- Turn the TV off and physically play. Hide-and-go-seek is a good start. Plastic bottles make for a great indoor bowling alley.  Small paper plates become indoor freesbees.  

- Cook with the kids.  I you don’t know how to cook, learn!  If kids are to eat well, parents need to teach them.  No one else will.

- Eat at the table, family style.  That’s right, even a family of two can sit together, eating and talking, with the TV off, the phones off, and no video game at the table.

It’s not too late to redress the odds and make sure that the younger generations do not, as reported, have a shorter life expectancy than their parents.

References:

1 – Christakis D, et al “Audible television and decreased adult words, infant vocalizations, and conversational turns” Arch Pediatr Adolesc Med 2009; 163: 554-58.

2 – Waldman & al, “Does television cause autism?” Cornell University 2006

3 – Gibbons K, “Interventions for childhood overweight and obesity: a place for parenting skills” 2007 Jour. Dietitians Assoc. Australia 

Filed under: Lifestyle, diet, healthy lifestyle

In today’s medical news, researchers found that the more time young children spend in front of the TV, the less exposure they have to adult voices and the less likely they are to speak themselves (1).   This echoed a 2006 Cornell University study where researchers found that the more time toddlers spent in front of the television, the more likely they were to exhibit symptoms of autism disorders. (2)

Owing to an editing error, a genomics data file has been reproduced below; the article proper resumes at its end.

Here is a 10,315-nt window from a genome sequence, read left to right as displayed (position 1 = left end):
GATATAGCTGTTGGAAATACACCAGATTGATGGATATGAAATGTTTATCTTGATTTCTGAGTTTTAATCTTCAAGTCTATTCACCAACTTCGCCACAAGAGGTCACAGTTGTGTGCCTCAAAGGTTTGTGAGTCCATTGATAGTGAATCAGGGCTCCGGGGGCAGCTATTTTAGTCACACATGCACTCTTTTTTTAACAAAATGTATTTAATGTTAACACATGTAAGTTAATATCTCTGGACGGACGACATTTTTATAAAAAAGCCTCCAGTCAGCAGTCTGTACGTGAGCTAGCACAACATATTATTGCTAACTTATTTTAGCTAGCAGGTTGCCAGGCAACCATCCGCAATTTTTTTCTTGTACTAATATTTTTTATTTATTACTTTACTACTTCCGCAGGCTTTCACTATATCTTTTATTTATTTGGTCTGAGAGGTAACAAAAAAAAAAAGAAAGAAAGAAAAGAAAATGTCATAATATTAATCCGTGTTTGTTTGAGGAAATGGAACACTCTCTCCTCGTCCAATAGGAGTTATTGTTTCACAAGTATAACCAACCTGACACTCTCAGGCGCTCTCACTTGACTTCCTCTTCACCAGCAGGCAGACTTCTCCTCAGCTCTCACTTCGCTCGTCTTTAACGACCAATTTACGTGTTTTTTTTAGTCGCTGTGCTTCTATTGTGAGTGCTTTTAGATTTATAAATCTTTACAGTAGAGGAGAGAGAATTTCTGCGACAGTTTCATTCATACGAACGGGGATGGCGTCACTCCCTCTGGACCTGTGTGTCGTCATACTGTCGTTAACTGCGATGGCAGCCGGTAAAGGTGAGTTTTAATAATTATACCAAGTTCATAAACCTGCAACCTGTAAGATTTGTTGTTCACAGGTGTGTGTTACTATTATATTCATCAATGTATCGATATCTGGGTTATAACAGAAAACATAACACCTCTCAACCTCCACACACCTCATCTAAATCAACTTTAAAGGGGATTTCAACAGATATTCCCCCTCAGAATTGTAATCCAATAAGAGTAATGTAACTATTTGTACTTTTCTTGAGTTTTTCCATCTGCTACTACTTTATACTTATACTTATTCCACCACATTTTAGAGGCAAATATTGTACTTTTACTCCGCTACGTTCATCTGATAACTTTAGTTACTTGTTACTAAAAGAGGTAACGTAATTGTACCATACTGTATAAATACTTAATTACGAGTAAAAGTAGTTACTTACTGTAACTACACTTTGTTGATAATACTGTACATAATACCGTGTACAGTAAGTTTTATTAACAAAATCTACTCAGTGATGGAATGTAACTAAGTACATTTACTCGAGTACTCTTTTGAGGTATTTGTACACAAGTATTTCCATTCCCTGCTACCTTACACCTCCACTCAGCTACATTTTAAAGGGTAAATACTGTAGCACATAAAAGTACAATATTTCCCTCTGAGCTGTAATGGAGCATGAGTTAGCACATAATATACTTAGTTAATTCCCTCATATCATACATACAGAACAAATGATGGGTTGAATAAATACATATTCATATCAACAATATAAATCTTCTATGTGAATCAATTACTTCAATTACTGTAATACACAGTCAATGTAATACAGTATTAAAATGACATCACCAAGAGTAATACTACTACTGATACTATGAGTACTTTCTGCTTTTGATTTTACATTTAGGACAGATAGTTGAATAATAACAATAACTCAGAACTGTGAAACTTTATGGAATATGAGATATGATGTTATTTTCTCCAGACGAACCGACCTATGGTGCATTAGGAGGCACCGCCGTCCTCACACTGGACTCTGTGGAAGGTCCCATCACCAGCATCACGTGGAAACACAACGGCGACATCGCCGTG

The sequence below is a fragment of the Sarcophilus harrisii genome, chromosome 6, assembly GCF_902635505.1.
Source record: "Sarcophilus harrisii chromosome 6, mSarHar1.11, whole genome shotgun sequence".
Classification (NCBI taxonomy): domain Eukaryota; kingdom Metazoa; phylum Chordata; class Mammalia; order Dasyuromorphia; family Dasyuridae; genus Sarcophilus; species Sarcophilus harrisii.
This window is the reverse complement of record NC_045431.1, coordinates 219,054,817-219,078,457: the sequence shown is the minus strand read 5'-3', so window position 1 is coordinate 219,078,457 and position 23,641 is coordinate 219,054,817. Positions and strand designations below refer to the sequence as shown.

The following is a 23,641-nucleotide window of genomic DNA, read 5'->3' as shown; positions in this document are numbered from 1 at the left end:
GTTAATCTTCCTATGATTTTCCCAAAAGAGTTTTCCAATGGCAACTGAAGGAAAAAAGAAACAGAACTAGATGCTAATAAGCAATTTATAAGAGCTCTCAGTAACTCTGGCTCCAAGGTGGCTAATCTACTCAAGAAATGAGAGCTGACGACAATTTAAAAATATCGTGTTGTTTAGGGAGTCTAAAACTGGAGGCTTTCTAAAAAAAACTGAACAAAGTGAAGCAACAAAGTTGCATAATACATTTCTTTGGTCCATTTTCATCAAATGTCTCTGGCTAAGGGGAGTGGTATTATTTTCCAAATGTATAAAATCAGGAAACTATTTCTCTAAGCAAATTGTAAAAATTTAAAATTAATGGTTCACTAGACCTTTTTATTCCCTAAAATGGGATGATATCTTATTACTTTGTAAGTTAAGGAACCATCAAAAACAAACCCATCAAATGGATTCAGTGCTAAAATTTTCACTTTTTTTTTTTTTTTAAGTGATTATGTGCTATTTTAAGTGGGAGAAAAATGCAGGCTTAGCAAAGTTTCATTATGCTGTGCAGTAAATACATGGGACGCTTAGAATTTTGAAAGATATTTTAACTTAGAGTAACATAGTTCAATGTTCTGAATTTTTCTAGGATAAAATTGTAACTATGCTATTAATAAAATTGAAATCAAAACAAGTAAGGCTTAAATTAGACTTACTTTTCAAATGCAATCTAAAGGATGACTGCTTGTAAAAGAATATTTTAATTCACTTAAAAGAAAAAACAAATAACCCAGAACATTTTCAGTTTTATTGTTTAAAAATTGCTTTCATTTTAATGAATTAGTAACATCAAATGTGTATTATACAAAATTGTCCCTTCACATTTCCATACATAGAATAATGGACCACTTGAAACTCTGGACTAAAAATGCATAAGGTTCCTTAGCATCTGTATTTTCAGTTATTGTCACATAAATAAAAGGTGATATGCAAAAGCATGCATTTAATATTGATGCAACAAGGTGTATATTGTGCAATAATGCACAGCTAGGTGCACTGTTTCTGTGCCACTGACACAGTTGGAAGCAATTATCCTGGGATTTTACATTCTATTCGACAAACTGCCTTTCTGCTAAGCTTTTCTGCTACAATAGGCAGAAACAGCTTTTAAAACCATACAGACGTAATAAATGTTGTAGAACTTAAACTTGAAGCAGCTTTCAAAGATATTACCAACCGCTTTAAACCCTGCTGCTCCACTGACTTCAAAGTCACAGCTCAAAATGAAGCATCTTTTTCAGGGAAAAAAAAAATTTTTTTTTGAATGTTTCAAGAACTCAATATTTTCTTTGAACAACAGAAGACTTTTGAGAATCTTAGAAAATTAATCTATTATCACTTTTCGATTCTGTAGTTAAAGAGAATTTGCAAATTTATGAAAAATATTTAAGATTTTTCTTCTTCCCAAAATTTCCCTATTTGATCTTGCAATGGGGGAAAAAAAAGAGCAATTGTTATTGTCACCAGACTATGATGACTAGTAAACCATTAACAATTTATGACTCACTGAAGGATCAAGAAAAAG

This caught my attention because children on the autistic spectrum have specific nutritional needs.  But since this morning’s report also mentioned the correlation between the hours of passive screen exposure (TV, computers, videogames) and childhood overweight, let’s look at the effect of passive screen time in young children.

Literature on the subject abounds.  For example, in a review of 31 possible early-life risk factors, television viewing was associated with increased risk of overweight at age seven. Incidentally, the presence of a television set in the bedroom outweighed the impact of hours of TV alone. High amounts of TV were shown to have a number of other negative outcomes: poor scholastic performance, poorer food choices, less sleep?, less play and limited social interaction.?(3)